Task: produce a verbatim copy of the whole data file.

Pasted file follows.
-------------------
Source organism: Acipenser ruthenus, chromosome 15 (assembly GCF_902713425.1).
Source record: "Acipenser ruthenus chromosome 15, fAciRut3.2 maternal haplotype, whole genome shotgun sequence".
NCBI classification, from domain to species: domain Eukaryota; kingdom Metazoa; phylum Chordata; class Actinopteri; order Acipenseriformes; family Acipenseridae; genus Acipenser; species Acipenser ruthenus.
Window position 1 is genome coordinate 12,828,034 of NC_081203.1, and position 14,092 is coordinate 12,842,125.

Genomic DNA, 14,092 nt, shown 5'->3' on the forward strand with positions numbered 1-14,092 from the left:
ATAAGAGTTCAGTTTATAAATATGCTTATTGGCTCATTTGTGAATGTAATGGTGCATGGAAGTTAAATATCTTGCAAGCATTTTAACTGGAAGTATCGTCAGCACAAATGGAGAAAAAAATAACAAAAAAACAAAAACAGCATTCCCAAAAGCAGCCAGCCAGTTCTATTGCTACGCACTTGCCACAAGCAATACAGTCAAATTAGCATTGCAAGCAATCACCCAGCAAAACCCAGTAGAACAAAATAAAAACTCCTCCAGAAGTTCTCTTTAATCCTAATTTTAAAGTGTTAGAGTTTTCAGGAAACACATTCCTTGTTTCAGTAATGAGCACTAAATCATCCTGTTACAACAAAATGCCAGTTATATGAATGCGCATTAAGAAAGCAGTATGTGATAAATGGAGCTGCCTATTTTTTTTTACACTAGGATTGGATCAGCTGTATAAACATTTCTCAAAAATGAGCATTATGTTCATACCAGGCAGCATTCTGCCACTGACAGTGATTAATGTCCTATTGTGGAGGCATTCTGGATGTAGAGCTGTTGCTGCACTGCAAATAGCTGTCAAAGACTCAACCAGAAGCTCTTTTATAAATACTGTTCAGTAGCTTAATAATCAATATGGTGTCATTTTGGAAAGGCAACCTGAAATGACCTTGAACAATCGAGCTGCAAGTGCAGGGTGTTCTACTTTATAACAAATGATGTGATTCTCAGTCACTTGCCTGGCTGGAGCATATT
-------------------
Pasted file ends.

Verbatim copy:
Source organism: Acipenser ruthenus, chromosome 15 (assembly GCF_902713425.1).
Source record: "Acipenser ruthenus chromosome 15, fAciRut3.2 maternal haplotype, whole genome shotgun sequence".
NCBI classification, from domain to species: domain Eukaryota; kingdom Metazoa; phylum Chordata; class Actinopteri; order Acipenseriformes; family Acipenseridae; genus Acipenser; species Acipenser ruthenus.
Window position 1 is genome coordinate 12,828,034 of NC_081203.1, and position 14,092 is coordinate 12,842,125.

Genomic DNA, 14,092 nt, shown 5'->3' on the forward strand with positions numbered 1-14,092 from the left:
ATAAGAGTTCAGTTTATAAATATGCTTATTGGCTCATTTGTGAATGTAATGGTGCATGGAAGTTAAATATCTTGCAAGCATTTTAACTGGAAGTATCGTCAGCACAAATGGAGAAAAAAATAACAAAAAAACAAAAACAGCATTCCCAAAAGCAGCCAGCCAGTTCTATTGCTACGCACTTGCCACAAGCAATACAGTCAAATTAGCATTGCAAGCAATCACCCAGCAAAACCCAGTAGAACAAAATAAAAACTCCTCCAGAAGTTCTCTTTAATCCTAATTTTAAAGTGTTAGAGTTTTCAGGAAACACATTCCTTGTTTCAGTAATGAGCACTAAATCATCCTGTTACAACAAAATGCCAGTTATATGAATGCGCATTAAGAAAGCAGTATGTGATAAATGGAGCTGCCTATTTTTTTTTACACTAGGATTGGATCAGCTGTATAAACATTTCTCAAAAATGAGCATTATGTTCATACCAGGCAGCATTCTGCCACTGACAGTGATTAATGTCCTATTGTGGAGGCATTCTGGATGTAGAGCTGTTGCTGCACTGCAAATAGCTGTCAAAGACTCAACCAGAAGCTCTTTTATAAATACTGTTCAGTAGCTTAATAATCAATATGGTGTCATTTTGGAAAGGCAACCTGAAATGACCTTGAACAATCGAGCTGCAAGTGCAGGGTGTTCTACTTTATAACAAATGATGTGATTCTCAGTCACTTGCCTGGCTGGAGCATATT